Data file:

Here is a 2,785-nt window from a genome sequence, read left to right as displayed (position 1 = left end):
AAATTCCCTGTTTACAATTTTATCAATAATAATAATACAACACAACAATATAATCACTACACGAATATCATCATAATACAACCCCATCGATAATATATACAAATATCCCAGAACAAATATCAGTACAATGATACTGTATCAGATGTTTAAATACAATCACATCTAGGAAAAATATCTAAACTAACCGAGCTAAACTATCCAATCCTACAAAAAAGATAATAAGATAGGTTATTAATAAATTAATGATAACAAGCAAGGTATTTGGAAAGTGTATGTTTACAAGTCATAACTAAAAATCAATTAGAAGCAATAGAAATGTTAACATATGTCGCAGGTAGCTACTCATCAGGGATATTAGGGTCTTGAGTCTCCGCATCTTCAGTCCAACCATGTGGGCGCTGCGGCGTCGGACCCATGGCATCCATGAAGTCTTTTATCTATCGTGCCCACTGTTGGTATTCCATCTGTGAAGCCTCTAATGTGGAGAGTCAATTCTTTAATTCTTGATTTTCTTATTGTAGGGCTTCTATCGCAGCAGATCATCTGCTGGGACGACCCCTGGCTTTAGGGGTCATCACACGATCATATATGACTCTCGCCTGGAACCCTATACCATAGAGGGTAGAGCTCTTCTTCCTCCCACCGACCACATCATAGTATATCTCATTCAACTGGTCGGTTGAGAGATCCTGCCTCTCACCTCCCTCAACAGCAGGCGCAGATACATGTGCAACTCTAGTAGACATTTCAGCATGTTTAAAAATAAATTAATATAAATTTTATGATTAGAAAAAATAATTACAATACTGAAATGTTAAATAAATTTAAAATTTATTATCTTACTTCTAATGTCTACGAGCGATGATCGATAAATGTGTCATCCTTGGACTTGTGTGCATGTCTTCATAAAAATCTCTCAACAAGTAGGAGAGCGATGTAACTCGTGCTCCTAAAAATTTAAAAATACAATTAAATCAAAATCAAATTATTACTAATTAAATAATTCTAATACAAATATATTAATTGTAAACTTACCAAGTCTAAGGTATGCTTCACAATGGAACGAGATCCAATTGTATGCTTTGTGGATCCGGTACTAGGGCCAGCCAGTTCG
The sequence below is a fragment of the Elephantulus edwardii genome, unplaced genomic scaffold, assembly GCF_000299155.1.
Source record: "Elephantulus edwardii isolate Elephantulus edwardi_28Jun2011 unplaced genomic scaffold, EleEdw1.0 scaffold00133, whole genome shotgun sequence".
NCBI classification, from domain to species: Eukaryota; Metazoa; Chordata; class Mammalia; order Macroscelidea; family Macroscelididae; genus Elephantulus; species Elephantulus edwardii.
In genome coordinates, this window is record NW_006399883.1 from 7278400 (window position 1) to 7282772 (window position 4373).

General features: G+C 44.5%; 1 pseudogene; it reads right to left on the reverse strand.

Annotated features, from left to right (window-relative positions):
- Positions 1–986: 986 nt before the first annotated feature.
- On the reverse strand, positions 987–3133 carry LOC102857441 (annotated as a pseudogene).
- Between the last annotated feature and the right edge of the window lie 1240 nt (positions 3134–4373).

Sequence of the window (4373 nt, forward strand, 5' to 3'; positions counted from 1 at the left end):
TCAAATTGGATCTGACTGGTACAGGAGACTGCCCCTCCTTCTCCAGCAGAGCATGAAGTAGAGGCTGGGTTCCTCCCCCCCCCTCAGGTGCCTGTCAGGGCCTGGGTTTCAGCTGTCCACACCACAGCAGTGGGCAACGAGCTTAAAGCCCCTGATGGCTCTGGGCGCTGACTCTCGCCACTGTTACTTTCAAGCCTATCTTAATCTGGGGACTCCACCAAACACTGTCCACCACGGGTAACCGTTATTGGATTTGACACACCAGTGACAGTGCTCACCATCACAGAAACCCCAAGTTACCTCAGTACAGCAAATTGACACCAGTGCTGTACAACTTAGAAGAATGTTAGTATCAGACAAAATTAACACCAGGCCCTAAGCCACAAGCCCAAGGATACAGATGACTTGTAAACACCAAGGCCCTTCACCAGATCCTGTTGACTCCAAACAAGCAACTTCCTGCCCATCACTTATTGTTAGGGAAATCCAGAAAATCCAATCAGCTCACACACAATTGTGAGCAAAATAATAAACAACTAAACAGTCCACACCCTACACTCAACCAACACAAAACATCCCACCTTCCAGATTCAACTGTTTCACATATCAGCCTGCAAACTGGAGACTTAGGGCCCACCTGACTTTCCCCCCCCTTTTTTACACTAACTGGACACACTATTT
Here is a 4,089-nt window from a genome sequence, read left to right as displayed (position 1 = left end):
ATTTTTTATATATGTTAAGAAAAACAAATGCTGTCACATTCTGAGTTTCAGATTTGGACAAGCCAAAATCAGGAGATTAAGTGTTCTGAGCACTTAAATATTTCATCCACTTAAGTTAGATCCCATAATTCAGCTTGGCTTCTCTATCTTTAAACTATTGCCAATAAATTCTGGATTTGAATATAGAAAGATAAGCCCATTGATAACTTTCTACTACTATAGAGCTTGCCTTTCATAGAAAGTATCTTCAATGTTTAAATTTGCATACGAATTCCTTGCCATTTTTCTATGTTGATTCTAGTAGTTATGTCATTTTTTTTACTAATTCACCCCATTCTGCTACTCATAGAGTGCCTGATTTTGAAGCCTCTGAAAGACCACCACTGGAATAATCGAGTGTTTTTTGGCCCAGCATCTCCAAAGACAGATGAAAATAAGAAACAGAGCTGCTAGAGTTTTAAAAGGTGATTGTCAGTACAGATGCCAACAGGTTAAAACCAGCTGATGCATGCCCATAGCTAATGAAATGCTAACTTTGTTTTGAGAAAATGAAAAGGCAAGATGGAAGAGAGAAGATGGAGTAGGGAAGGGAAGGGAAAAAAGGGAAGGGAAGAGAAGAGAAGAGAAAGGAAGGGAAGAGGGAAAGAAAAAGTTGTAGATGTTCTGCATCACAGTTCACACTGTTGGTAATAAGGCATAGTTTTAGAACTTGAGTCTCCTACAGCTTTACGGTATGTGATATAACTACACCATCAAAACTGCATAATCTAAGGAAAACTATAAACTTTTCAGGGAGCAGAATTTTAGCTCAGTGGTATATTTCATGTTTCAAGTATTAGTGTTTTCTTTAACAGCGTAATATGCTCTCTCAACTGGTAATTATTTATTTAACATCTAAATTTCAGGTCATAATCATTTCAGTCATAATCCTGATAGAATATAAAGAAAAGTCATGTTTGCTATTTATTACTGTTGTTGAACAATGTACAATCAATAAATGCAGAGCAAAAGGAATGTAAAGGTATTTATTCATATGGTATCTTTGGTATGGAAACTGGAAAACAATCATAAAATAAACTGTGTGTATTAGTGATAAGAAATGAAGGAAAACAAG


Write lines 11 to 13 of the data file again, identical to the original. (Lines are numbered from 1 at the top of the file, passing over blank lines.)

- Between the last annotated feature and the right edge of the window lie 1240 nt (positions 3134–4373).

Sequence of the window (4373 nt, forward strand, 5' to 3'; positions counted from 1 at the left end):
TCAAATTGGATCTGACTGGTACAGGAGACTGCCCCTCCTTCTCCAGCAGAGCATGAAGTAGAGGCTGGGTTCCTCCCCCCCCCTCAGGTGCCTGTCAGGGCCTGGGTTTCAGCTGTCCACACCACAGCAGTGGGCAACGAGCTTAAAGCCCCTGATGGCTCTGGGCGCTGACTCTCGCCACTGTTACTTTCAAGCCTATCTTAATCTGGGGACTCCACCAAACACTGTCCACCACGGGTAACCGTTATTGGATTTGACACACCAGTGACAGTGCTCACCATCACAGAAACCCCAAGTTACCTCAGTACAGCAAATTGACACCAGTGCTGTACAACTTAGAAGAATGTTAGTATCAGACAAAATTAACACCAGGCCCTAAGCCACAAGCCCAAGGATACAGATGACTTGTAAACACCAAGGCCCTTCACCAGATCCTGTTGACTCCAAACAAGCAACTTCCTGCCCATCACTTATTGTTAGGGAAATCCAGAAAATCCAATCAGCTCACACACAATTGTGAGCAAAATAATAAACAACTAAACAGTCCACACCCTACACTCAACCAACACAAAACATCCCACCTTCCAGATTCAACTGTTTCACATATCAGCCTGCAAACTGGAGACTTAGGGCCCACCTGACTTTCCCCCCCCTTTTTTACACTAACTGGACACACTATTT